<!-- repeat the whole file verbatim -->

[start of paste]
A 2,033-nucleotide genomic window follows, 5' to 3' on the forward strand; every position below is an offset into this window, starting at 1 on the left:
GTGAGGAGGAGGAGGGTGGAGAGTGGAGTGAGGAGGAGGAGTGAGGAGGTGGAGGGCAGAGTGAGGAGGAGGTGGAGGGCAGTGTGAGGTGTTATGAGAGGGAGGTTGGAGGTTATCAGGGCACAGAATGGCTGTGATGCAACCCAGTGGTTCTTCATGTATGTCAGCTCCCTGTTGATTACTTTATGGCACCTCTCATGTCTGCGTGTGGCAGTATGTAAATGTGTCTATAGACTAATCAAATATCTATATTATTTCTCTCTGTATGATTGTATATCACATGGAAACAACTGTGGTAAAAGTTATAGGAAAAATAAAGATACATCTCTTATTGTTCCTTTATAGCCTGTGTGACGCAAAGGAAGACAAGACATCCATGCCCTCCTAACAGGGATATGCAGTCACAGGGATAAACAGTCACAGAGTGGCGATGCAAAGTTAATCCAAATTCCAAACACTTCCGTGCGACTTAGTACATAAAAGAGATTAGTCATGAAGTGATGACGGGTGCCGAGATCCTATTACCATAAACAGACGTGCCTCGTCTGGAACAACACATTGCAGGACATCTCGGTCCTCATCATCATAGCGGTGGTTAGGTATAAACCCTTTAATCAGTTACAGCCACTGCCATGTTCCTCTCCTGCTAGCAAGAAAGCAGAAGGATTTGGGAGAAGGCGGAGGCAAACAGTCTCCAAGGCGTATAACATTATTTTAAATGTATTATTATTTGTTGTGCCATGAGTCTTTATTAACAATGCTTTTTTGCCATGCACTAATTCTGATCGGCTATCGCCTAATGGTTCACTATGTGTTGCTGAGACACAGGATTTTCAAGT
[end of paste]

A 2,033-nucleotide genomic window follows, 5' to 3' on the forward strand; every position below is an offset into this window, starting at 1 on the left:
GTGAGGAGGAGGAGGGTGGAGAGTGGAGTGAGGAGGAGGAGTGAGGAGGTGGAGGGCAGAGTGAGGAGGAGGTGGAGGGCAGTGTGAGGTGTTATGAGAGGGAGGTTGGAGGTTATCAGGGCACAGAATGGCTGTGATGCAACCCAGTGGTTCTTCATGTATGTCAGCTCCCTGTTGATTACTTTATGGCACCTCTCATGTCTGCGTGTGGCAGTATGTAAATGTGTCTATAGACTAATCAAATATCTATATTATTTCTCTCTGTATGATTGTATATCACATGGAAACAACTGTGGTAAAAGTTATAGGAAAAATAAAGATACATCTCTTATTGTTCCTTTATAGCCTGTGTGACGCAAAGGAAGACAAGACATCCATGCCCTCCTAACAGGGATATGCAGTCACAGGGATAAACAGTCACAGAGTGGCGATGCAAAGTTAATCCAAATTCCAAACACTTCCGTGCGACTTAGTACATAAAAGAGATTAGTCATGAAGTGATGACGGGTGCCGAGATCCTATTACCATAAACAGACGTGCCTCGTCTGGAACAACACATTGCAGGACATCTCGGTCCTCATCATCATAGCGGTGGTTAGGTATAAACCCTTTAATCAGTTACAGCCACTGCCATGTTCCTCTCCTGCTAGCAAGAAAGCAGAAGGATTTGGGAGAAGGCGGAGGCAAACAGTCTCCAAGGCGTATAACATTATTTTAAATGTATTATTATTTGTTGTGCCATGAGTCTTTATTAACAATGCTTTTTTGCCATGCACTAATTCTGATCGGCTATCGCCTAATGGTTCACTATGTGTTGCTGAGACACAGGATTTTCAAGT